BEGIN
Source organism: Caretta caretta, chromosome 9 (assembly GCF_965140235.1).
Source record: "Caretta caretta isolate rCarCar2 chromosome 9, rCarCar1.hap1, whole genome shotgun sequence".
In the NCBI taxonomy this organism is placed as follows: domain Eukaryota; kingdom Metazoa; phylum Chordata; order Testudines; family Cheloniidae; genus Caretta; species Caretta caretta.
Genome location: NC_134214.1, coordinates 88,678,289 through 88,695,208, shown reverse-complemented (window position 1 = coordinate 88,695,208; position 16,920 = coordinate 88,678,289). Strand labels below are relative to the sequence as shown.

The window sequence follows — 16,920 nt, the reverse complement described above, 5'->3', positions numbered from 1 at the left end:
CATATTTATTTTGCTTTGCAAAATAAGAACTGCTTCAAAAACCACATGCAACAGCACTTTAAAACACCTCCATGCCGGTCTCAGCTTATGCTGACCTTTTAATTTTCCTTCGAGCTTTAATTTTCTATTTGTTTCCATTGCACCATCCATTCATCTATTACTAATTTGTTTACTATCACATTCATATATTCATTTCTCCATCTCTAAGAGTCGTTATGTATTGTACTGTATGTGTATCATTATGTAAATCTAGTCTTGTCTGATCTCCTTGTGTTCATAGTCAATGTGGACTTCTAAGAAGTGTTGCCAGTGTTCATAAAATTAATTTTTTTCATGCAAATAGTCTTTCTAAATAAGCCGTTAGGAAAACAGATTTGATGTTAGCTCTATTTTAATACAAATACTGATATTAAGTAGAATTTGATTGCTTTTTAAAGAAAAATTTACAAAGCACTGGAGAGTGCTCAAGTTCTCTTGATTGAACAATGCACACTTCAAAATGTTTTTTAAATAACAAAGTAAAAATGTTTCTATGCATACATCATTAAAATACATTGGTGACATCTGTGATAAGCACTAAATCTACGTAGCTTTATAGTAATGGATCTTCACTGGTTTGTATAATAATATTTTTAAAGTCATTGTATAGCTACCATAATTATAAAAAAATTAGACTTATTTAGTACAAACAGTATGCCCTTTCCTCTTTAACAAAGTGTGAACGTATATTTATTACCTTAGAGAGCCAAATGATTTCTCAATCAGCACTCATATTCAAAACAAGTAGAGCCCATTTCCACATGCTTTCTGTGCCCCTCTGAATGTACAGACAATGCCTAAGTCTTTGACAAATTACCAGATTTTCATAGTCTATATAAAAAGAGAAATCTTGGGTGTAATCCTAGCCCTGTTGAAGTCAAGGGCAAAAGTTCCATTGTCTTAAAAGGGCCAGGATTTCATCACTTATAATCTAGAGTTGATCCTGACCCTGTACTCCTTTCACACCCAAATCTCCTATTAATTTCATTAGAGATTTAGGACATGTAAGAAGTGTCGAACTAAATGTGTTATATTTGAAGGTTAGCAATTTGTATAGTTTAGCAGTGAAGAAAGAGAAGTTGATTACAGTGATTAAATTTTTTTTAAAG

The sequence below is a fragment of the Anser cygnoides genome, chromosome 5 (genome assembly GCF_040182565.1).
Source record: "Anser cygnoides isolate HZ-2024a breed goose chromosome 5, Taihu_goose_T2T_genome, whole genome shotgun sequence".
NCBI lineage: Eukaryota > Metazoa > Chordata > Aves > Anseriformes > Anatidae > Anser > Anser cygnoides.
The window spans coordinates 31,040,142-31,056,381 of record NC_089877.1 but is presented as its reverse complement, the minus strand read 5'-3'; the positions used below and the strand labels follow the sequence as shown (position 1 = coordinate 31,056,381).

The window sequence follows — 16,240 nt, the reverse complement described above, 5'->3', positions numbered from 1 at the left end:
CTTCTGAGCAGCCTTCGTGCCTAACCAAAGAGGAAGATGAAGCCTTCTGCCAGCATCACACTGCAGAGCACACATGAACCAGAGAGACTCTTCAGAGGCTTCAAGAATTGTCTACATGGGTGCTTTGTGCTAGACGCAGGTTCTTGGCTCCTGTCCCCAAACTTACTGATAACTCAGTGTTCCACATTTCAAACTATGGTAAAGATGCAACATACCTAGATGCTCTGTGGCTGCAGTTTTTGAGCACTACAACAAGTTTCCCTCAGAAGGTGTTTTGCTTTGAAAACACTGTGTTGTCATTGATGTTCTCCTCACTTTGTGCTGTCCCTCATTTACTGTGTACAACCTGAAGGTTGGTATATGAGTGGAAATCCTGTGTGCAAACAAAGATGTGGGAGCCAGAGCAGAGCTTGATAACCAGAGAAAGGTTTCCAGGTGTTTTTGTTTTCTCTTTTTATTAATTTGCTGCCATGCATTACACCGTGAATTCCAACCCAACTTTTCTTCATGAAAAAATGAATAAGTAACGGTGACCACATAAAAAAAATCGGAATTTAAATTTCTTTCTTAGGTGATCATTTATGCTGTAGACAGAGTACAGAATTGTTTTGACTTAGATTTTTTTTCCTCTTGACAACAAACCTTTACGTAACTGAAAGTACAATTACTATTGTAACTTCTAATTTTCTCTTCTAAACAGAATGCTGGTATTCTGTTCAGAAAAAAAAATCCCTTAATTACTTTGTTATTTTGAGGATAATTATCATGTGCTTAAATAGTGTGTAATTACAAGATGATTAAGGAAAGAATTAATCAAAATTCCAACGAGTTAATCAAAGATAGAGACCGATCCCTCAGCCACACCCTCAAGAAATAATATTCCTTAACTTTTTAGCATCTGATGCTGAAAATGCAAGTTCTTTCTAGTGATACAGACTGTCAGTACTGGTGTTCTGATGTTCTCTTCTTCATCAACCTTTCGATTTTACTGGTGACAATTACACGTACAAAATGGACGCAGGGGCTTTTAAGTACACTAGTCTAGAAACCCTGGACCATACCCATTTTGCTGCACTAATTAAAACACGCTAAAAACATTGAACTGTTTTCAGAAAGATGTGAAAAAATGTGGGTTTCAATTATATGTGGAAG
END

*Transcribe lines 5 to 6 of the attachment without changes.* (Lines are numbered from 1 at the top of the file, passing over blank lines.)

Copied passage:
The window sequence follows — 16,920 nt, the reverse complement described above, 5'->3', positions numbered from 1 at the left end:
CATATTTATTTTGCTTTGCAAAATAAGAACTGCTTCAAAAACCACATGCAACAGCACTTTAAAACACCTCCATGCCGGTCTCAGCTTATGCTGACCTTTTAATTTTCCTTCGAGCTTTAATTTTCTATTTGTTTCCATTGCACCATCCATTCATCTATTACTAATTTGTTTACTATCACATTCATATATTCATTTCTCCATCTCTAAGAGTCGTTATGTATTGTACTGTATGTGTATCATTATGTAAATCTAGTCTTGTCTGATCTCCTTGTGTTCATAGTCAATGTGGACTTCTAAGAAGTGTTGCCAGTGTTCATAAAATTAATTTTTTTCATGCAAATAGTCTTTCTAAATAAGCCGTTAGGAAAACAGATTTGATGTTAGCTCTATTTTAATACAAATACTGATATTAAGTAGAATTTGATTGCTTTTTAAAGAAAAATTTACAAAGCACTGGAGAGTGCTCAAGTTCTCTTGATTGAACAATGCACACTTCAAAATGTTTTTTAAATAACAAAGTAAAAATGTTTCTATGCATACATCATTAAAATACATTGGTGACATCTGTGATAAGCACTAAATCTACGTAGCTTTATAGTAATGGATCTTCACTGGTTTGTATAATAATATTTTTAAAGTCATTGTATAGCTACCATAATTATAAAAAAATTAGACTTATTTAGTACAAACAGTATGCCCTTTCCTCTTTAACAAAGTGTGAACGTATATTTATTACCTTAGAGAGCCAAATGATTTCTCAATCAGCACTCATATTCAAAACAAGTAGAGCCCATTTCCACATGCTTTCTGTGCCCCTCTGAATGTACAGACAATGCCTAAGTCTTTGACAAATTACCAGATTTTCATAGTCTATATAAAAAGAGAAATCTTGGGTGTAATCCTAGCCCTGTTGAAGTCAAGGGCAAAAGTTCCATTGTCTTAAAAGGGCCAGGATTTCATCACTTATAATCTAGAGTTGATCCTGACCCTGTACTCCTTTCACACCCAAATCTCCTATTAATTTCATTAGAGATTTAGGACATGTAAGAAGTGTCGAACTAAATGTGTTATATTTGAAGGTTAGCAATTTGTATAGTTTAGCAGTGAAGAAAGAGAAGTTGATTACAGTGATTAAATTTTTTTTAAAG